Teen takes ac­tion af­ter fa­ther’s brush with can­cer

Com­pete for the Cure. 17-year- old be­hind char­ity dodge­ball and bas­ket­ball tour­na­ment this Sun­day that has al­ready raised $70,000

StarMetro Toronto - - NEWS - PHOEBE HO [email protected]

“Once ap­proved, Wu will be tried in a Chi­nese court,” she added.

Han and Fei dis­ap­peared from Fei’s mul­ti­mil­lion-dol­lar home on Feather­ston Drive. Fei was found alive and badly in­jured in a Toronto park­ing lot six days later, but Han was found dead the fol­low­ing sum­mer in a Markham home. An au­topsy con­firmed he died of a heart at­tack while be­ing held cap­tive. Lauren Clarfield didn’t re­al­ize how close she had come to los­ing her fa­ther when he sat her down to de­liver news of his pan­cre­atic can­cer di­ag­no­sis nearly five years ago.

In fact, it wasn’t un­til last sum­mer, when they took part in the Ride to Con­quer Can­cer, a cy­cling fundraiser, when it fi­nally dawned on the 17-year-old how lucky she was to have her fa­ther there be­side her, can­cer-free.

“He (my dad) was say­ing that all I re­ally care is that you’re here be­side me, I don’t care if you fin­ish, I’m just happy to be alive, and I never thought I would be bik­ing be­side my kids again,” said Clarfield, re­call­ing her­self sit­ting on the side of the road, on the verge of giv­ing up.

It was that pre­cise mo­ment that spurred Clarfield into ac­tion to cre­ate Com­pete for the Cure, a char­ity sport­ing event for high school stu­dents, to give back to the can­cer com­mu­nity.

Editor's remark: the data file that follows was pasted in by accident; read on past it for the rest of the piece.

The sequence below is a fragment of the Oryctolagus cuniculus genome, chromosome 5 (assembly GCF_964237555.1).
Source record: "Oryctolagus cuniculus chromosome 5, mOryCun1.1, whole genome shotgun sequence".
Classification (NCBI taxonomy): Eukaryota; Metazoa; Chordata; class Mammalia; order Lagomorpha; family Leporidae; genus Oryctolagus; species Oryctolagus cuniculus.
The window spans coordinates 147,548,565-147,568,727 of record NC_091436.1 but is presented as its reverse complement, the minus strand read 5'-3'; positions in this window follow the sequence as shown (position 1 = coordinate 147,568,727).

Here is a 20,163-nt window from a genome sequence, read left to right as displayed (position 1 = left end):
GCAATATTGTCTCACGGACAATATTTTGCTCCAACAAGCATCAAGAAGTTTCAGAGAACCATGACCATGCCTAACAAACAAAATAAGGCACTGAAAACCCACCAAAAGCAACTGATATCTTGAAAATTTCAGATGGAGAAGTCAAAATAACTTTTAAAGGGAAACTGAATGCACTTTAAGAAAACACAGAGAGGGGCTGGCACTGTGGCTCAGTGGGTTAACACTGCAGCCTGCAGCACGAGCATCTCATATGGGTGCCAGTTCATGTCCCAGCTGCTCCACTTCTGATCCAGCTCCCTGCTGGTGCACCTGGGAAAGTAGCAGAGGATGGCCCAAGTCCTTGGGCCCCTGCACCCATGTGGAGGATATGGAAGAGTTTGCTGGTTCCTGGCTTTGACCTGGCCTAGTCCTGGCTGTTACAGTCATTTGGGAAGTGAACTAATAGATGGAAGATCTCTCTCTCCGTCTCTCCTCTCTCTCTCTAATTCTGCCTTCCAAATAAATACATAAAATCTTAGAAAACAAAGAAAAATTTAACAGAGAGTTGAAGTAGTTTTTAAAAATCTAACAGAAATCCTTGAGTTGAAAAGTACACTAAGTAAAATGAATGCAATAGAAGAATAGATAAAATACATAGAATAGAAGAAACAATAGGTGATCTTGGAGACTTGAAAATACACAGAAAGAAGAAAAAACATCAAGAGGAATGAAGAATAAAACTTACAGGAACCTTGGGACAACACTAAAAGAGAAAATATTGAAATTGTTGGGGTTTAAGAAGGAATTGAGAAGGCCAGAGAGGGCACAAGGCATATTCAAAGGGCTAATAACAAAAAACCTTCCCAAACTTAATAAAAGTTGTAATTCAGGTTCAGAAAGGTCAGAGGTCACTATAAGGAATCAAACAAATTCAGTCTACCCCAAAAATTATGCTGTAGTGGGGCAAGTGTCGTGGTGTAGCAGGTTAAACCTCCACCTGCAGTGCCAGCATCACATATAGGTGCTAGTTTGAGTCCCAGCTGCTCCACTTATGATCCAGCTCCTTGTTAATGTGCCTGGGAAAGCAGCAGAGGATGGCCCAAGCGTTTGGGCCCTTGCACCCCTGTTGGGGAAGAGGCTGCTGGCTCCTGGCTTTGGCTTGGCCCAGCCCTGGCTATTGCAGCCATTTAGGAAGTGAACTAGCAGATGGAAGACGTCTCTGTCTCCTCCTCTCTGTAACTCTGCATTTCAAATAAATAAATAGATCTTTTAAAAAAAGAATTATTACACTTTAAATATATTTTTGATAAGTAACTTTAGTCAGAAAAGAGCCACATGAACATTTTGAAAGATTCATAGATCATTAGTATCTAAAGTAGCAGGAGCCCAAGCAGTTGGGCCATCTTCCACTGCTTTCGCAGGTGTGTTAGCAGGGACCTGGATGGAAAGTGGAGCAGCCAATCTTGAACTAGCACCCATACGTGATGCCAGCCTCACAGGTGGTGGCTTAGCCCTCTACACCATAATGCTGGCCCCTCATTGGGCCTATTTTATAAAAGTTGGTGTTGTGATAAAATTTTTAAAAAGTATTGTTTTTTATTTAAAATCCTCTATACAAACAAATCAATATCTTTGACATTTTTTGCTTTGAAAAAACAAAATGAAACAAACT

“Af­ter I got back on the bike, I re­al­ized how lucky I was and how grate­ful I should be and how I’ve sort of un­der­es­ti­mated the sever­ity of the disease,” said Clarfield, about one of the lead­ing causes of can­cer deaths in Canada.

“I just wanted youth to be able to get in­volved in events to raise funds to­wards can­cer re­search. Not only that, but have them feel wel­come.” Lauren Clarfield

But hav­ing at­tended sev­eral char­ity can­cer events with her dad be­fore, she knew hers was go­ing to be dif­fer­ent.

“I re­al­ized that a lot of events aren’t youth-ori­ented,” she said. “I just wanted youth to be able to get in­volved in events to raise funds to­wards can­cer re­search. Not only that, but have them feel wel­come.”

The one-day dodge­ball and bas­ket­ball tour­na­ment is set to take place this Sun­day. Now with al­most 400 Grade 11 and 12 stu­dents from 20 lo­cal high schools reg­is­tered for the event, Clarfield has al­ready raised $70,000.

Clarfield’s hop­ing, by the end of the event, they’ll have more than $80,000. The pro­ceeds will go to Pan­cre­atic Can­cer Canada, which funds re­search, ed­u­ca­tion and treat­ment pro­grams.

With this ex­pe­ri­ence un­der her belt, Clarfield is look­ing to ex­pand her vi­sion for Com­pete for the Cure.

“We hope to have it an­nu­ally and have new peo­ple take on lead­er­ship roles and sort of pass on the torch as they get older,” she said.


Lauren and her fa­ther, Dr. Michael Clarfield, dur­ing a ski trip to Whistler last March.

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